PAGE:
The return of a racino proposal, attached to a minor education bill Friday on a bipartisan 10-4 vote in the Senate Finance Committee, shows how unpredictable the final phase of the two-year legislative cycle can be. The last train is about to leave the station, and all's fair for those who are desperate to clamber aboard.
Racino had already been voted down this year in a different Senate panel. It returned in a friendlier committee with a popular purpose and a powerful patron. Sponsored by Senate finance chair Claire Robling, a racino amendment was attached to an education bill to accelerate repayment of last year's $750 million school aid payment delay, a.k.a. "the shift."
Another bill to speed the shift's repayment has cleared more legislative hurdles. But it would draw down about half of the state's skimpy reserve funds, and that's not likely to win Gov. Mark Dayton's favor.
The casino-at-the-racetracks idea still faces long odds (pardon the gambling metaphor), with opposition among anti-gambling legislators in both parties. But it presents a new potential speed-bump in a session that seems a long way from wrapping up its work before Easter, which Senate Majority Leader David Senjem said Friday is still his goal.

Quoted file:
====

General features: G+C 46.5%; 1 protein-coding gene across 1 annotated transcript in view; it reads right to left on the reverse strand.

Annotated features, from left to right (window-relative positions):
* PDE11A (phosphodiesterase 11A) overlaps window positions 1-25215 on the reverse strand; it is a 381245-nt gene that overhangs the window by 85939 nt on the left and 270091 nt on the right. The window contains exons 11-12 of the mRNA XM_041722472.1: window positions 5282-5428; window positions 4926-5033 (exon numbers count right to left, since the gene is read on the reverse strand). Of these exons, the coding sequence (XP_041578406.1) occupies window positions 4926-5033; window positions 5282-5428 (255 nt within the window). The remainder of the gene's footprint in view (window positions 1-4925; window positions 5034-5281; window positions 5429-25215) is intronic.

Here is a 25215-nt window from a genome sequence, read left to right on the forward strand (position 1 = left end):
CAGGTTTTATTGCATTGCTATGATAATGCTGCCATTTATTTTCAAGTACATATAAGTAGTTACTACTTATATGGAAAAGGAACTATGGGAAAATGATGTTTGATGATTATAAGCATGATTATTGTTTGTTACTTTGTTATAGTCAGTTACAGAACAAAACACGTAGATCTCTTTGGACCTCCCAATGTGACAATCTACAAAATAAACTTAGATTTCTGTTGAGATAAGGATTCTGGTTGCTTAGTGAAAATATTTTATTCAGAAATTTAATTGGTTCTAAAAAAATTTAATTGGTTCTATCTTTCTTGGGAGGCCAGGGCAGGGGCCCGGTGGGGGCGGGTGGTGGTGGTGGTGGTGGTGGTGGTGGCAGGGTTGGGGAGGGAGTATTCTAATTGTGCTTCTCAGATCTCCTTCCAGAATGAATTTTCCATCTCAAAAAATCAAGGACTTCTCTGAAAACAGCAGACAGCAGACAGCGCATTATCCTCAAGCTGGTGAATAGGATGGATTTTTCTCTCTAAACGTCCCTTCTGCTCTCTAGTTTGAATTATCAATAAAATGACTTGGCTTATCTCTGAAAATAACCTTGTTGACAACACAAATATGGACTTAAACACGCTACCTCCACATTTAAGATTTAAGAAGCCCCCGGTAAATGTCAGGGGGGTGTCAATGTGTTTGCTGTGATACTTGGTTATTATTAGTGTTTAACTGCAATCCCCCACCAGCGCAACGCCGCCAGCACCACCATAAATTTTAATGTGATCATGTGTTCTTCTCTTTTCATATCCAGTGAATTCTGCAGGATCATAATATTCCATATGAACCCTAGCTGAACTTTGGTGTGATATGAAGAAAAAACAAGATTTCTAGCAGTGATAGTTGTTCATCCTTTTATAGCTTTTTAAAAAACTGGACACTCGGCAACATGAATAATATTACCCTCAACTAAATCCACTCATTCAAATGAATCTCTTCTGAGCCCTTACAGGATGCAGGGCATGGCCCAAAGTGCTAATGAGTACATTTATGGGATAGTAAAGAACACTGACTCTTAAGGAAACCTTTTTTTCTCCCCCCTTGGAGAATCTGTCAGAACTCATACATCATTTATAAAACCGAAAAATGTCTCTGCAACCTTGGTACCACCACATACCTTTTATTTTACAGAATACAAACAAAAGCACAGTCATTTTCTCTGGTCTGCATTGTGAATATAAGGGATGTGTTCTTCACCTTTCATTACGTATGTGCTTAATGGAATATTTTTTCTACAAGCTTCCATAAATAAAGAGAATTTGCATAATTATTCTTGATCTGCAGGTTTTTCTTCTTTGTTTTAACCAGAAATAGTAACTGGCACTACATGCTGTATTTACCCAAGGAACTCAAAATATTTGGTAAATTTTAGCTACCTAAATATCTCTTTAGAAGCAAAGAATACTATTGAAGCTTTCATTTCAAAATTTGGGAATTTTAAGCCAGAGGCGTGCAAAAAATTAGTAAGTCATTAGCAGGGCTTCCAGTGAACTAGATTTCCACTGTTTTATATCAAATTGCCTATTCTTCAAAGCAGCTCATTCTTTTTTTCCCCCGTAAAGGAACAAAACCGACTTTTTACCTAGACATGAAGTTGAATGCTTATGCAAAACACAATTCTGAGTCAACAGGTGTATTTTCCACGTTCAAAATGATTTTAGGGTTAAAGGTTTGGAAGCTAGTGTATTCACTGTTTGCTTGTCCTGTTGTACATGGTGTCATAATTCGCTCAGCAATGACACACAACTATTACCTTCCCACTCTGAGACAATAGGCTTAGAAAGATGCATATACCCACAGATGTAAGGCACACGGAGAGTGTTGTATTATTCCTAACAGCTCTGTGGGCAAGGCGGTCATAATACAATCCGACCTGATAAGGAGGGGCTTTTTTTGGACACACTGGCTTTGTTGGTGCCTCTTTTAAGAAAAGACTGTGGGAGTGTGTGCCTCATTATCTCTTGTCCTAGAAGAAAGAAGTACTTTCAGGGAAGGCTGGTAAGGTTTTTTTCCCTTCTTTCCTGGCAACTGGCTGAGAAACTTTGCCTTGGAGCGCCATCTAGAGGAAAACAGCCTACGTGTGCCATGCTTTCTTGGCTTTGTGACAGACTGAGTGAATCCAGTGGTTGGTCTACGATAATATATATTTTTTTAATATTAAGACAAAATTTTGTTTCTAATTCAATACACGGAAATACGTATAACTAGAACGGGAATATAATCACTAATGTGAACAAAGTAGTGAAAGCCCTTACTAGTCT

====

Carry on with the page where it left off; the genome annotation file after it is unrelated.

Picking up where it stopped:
Before legislators can claim with straight faces that they've completed the people's business, they need to get a major bonding bill into and out of conference committee, and try to get two very different tax bills into a form that Dayton will sign. They also have to decide whether they will accept vetoes or make adjustments Dayton desires on a host of other measures, including new evaluation requirements governing teacher layoffs.
That's not to mention the push to build a new home for the Minnesota Vikings. It has stalled, but could spring into motion again anytime -- just like racino. As my late friend and mentor Gerry Nelson of the Associated Press taught me more than 30 years ago, "Nothing's ever dead until they've been home three days."